The Importance of Protein
Please always discuss any health and feeding concerns directly with your pediatrician.
To facilitate normal growth and development, babies require plenty of high quality protein. During the early months, breast milk and formula provide adequate protein. However, when a baby weans to table food, it’s essential to replace protein no longer being supplied by formula or breast milk, with appropriate food choices.
A six-month to one-year-old needs about 11 grams of protein a day, while toddlers need 13 grams according to the FDA’s Recommended Daily Intake (RDI).
Some nutritious ways to include protein in your child’s diet:
- Dairy products, eggs, meat, fish, poultry and soybeans are high quality proteins because they provide all of the essential amino acids that the body cannot synthesize and must be obtained through the diet.
- Many plant foods also supply protein, although its quality isn’t as complete as animal sources of protein. By providing a variety of plant foods that contain proteins, such as legumes, nuts (in the form of nut butter* until they are three), seeds, and grains, babies can get the protein they require.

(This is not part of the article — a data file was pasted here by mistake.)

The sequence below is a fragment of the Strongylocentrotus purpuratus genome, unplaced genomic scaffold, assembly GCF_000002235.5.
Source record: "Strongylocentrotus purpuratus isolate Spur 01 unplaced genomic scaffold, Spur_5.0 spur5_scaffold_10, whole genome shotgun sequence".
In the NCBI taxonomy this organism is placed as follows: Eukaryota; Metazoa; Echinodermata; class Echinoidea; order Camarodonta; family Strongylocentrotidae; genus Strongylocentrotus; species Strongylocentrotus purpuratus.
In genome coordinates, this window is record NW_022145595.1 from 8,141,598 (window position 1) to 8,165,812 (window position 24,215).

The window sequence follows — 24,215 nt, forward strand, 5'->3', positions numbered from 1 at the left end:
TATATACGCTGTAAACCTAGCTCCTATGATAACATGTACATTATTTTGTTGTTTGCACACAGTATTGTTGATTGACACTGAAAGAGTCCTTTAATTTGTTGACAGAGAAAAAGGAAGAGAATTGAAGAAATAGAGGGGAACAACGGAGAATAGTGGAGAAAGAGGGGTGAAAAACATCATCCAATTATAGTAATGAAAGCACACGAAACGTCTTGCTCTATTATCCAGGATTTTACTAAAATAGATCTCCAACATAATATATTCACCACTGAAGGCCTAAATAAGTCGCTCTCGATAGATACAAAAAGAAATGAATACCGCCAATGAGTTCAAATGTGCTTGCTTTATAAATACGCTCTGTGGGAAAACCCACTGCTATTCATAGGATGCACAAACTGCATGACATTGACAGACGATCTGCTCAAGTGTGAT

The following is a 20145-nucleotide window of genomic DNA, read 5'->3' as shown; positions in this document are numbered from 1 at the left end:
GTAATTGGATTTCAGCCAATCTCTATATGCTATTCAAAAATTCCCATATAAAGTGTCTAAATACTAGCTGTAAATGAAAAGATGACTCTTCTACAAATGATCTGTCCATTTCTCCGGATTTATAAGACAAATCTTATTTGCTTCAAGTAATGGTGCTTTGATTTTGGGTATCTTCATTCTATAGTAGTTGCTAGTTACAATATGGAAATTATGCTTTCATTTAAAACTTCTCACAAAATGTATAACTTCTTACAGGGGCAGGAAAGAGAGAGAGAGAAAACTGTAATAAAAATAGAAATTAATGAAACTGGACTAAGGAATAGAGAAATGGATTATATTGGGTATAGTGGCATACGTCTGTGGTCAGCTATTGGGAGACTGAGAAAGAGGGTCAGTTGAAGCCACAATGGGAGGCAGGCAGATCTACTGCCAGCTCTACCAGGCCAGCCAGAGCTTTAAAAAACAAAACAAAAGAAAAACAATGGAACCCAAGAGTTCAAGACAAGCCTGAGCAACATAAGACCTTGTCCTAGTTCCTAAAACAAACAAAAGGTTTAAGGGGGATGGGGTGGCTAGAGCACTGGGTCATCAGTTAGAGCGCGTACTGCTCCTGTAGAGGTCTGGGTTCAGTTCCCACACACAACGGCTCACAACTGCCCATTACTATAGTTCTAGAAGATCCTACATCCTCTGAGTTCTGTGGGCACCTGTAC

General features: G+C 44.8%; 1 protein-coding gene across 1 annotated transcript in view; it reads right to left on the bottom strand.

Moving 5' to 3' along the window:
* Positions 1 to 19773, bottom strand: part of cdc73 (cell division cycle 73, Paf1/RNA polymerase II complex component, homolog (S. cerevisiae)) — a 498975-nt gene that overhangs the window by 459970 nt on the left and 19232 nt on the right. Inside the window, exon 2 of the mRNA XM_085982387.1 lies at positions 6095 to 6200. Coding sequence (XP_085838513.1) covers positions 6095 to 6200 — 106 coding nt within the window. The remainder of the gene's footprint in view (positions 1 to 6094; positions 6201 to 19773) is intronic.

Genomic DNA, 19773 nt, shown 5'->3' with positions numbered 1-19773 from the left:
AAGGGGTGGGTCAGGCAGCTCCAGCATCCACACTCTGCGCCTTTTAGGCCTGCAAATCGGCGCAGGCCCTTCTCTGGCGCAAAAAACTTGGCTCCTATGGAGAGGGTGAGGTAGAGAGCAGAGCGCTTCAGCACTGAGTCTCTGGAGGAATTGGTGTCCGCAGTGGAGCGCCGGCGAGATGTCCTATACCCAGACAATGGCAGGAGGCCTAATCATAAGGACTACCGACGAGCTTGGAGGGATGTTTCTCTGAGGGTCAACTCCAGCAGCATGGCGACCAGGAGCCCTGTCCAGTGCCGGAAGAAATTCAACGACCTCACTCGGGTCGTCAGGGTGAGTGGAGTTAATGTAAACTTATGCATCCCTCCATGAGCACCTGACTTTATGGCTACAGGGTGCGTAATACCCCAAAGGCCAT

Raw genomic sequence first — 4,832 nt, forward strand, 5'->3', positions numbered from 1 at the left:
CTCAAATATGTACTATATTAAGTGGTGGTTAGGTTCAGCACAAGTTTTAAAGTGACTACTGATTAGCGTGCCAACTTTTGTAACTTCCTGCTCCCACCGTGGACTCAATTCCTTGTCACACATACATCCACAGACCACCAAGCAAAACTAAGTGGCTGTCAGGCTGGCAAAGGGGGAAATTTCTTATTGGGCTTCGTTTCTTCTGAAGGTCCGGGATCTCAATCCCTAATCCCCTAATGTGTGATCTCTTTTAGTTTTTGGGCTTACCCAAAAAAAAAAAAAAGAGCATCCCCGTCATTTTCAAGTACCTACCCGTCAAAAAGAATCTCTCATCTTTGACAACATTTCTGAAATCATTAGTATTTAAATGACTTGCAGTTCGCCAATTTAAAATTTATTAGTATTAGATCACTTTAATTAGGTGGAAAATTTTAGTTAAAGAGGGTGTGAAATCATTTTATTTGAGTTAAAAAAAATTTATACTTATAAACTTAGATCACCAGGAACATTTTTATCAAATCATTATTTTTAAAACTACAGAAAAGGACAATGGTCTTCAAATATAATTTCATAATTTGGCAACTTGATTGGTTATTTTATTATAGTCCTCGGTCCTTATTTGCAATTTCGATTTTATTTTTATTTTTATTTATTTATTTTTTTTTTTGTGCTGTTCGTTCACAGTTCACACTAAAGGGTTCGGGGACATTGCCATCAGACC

Consult your pediatrician about specific recommendations for introducing these foods to your baby especially if there is a family history of allergens to these food products.
Breast milk or formula can still provide the primary nutrition for babies and toddlers between 12 and 24 months, depending on their individual development, but introducing foods containing protein at every meal will help them transition to table food. For lunch, consider serving Earth’s Best Organic® Veggie & Protein Purees as a wholesome option. Once a baby is old enough to chew modified table food, try offering some tender ground chicken or turkey, tender flaked fish, mashed legumes or scrambled egg.
Published: February 1, 2019
Last modified: September 9, 2019